Phani Sekhar is Fund Manager – PMS with Angel Broking
Public Sector Undertakings (PSU) have come a long way. The wheel has come a full circle when investor apathy lead to low single digit stock prices on marquee PSU giants such as SAIL, BHEL etc to investors now falling over each other to get a piece of Coal India in the not so distant past.
The frenzy to participate in the PSU story that climaxed with Coal India started sometime in 2005 on the cusp of the previous Bull Market in the run up to the eleventh five year plan (2007-12). Government of India made ambitious plans for the economy in sectors such as power, defence, telecom and infrastructure making PSUs an important element in achieving the growth calculus.
As many PSUs achieved considerable operational autonomy and performed well, investors cheered them by re-rating them in the markets. But what went wrong in the last two years that of the 14 IPOs and FPOs that the government offered to the public, 10 are under water? Volatile and uncertain market conditions are partly to blame especially when the government itself creates policy hurdles for many of them.
Knee jerk policy decisions with myopic objectives as in the case of cess on crude oil to total dithering in taking painful long term decisions as in the case of the power supply chain from coal to state power utilities ( although power utilities come under states, the centre could have done more to discipline them much earlier) has taken the sheen off the infrastructure sector in which all these 14 issues came (except SCI) which further lead to the collapse of the multiples being accorded to that sector. Off the remaining 4 issues that have broken even or made the investors richer, PFC and REC are pale shadows of themselves while Power Grid’s execution canvass has whittled down considerably.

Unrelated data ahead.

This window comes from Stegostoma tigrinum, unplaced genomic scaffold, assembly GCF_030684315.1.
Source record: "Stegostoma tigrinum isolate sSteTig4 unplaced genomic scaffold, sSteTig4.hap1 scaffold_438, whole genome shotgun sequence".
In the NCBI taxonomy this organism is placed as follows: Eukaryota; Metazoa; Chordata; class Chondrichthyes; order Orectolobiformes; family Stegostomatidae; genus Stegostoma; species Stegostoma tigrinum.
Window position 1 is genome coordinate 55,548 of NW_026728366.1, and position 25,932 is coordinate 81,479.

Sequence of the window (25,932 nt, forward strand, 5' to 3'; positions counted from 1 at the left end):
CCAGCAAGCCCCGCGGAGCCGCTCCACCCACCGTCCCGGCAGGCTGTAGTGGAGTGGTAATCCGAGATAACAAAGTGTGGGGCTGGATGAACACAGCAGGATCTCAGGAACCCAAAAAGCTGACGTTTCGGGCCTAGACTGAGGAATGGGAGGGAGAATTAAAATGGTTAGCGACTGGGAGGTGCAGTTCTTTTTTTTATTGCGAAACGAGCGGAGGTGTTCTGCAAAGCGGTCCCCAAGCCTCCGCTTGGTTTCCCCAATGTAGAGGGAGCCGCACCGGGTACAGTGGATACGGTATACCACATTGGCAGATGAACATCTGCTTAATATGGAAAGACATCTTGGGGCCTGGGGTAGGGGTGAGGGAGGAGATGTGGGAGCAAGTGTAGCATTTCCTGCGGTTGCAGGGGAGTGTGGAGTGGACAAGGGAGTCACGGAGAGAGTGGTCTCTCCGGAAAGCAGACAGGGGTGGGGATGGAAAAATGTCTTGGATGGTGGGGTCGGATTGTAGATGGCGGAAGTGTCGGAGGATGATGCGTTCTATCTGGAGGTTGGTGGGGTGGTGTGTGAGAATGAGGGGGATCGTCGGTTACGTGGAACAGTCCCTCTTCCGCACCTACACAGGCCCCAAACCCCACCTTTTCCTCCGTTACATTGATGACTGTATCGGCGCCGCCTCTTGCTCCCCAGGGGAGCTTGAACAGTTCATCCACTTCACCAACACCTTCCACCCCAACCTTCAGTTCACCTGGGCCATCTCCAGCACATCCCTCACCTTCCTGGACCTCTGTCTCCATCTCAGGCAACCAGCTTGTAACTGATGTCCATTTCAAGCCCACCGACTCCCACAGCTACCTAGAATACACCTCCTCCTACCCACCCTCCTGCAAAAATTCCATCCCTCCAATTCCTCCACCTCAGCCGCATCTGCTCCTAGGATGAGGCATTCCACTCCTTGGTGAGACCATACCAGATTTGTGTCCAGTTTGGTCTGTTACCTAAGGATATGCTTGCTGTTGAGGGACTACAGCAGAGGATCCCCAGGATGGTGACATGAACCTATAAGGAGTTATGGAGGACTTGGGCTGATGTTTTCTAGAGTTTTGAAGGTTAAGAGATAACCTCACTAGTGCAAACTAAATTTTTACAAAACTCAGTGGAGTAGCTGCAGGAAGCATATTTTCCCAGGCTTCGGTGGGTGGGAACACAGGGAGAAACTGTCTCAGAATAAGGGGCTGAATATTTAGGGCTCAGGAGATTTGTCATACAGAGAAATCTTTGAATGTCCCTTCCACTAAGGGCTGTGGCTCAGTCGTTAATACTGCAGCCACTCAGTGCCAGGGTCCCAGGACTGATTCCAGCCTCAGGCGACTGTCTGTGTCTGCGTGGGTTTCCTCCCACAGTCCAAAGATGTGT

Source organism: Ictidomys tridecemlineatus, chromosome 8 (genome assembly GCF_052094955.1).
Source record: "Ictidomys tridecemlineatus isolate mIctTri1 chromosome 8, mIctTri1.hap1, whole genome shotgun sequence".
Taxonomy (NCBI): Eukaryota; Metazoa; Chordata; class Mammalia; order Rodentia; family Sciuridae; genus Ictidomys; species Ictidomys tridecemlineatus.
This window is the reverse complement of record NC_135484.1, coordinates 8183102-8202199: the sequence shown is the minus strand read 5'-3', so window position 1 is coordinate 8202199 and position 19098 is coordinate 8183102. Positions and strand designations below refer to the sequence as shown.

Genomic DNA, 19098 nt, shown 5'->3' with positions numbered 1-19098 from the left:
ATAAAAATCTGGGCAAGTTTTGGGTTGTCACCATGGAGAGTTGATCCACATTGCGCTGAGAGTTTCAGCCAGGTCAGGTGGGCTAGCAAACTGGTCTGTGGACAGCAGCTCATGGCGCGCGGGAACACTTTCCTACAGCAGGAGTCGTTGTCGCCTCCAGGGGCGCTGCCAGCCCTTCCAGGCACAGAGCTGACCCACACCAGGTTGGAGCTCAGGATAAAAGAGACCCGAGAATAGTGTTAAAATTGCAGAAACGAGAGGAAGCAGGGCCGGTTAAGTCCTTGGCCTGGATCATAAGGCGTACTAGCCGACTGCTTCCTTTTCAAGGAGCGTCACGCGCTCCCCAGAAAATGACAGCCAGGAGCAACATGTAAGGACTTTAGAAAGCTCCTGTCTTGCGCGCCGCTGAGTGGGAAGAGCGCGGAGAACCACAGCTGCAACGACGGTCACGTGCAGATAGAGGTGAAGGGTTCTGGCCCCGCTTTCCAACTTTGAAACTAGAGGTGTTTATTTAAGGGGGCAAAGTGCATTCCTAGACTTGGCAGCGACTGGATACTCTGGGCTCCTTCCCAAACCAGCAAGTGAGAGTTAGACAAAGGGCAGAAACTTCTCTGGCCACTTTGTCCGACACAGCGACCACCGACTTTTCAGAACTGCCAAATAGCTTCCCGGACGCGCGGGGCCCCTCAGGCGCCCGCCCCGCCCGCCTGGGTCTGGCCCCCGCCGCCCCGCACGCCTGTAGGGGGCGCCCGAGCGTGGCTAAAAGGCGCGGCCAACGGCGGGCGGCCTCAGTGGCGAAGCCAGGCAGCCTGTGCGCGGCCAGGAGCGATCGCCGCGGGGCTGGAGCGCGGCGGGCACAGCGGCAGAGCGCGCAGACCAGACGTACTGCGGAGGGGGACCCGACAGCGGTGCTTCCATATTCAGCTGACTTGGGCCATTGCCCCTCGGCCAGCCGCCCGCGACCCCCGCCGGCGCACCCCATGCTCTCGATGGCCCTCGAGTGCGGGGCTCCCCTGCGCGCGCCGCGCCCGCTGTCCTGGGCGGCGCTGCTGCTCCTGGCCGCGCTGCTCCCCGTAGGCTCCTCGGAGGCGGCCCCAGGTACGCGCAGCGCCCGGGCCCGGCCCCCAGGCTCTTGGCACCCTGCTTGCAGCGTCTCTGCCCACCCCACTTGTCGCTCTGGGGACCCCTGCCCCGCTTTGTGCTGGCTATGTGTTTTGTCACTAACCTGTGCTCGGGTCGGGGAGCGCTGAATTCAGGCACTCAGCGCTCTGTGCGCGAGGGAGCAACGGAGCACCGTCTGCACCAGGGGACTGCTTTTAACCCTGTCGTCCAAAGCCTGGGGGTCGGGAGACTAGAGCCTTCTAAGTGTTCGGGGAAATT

The best from the government stable, Coal India makes news everyday albeit for the wrong reasons. In this context, it is futile to debate the mode of issuing paper when the underlying asset is riddled with significant risks at least in the near term.
Investors must realize that it is not easy for any government to cede control of these Navratna and Maharatna companies so easily. The consequences of government control will be more readily evident in sectors where competition is challenging the PSU incumbent such as BHEL. It has played out in the past too with yesteryear crown jewels like BSNL, MTNL, and Air India lying by the way side due to lack of operation autonomy to deal with challenges of competition. However in sectors such as coal, minerals, transmission grids and oil and gas, where PSUs will be monopolies for the foreseeable future, investors can expect to reap rich rewards. PSU banking is also very attractive despite strong competition because the RBI has proven that if a financial system is bound hand and foot, it does not have enough rope to hang itself.
Corporate governance in the PSUs was always the proverbial elephant in the room. Governance whispers in good times have turned into loud howls from angry investors demanding accountability from the PSU boards. While no investor expects laissez faire from PSUs, the applecart of relative autonomy has been upset by a hapless government in order to achieve motley objectives (with growth being one of them).
As the government looks to garner Rs 30000 Crore by PSU divestment to fill a gap in its finances, it has to realize that governance concerns are real and a mere tokenism is not sufficient to assuage the sentiments of investors who have been smarting from the recent excesses.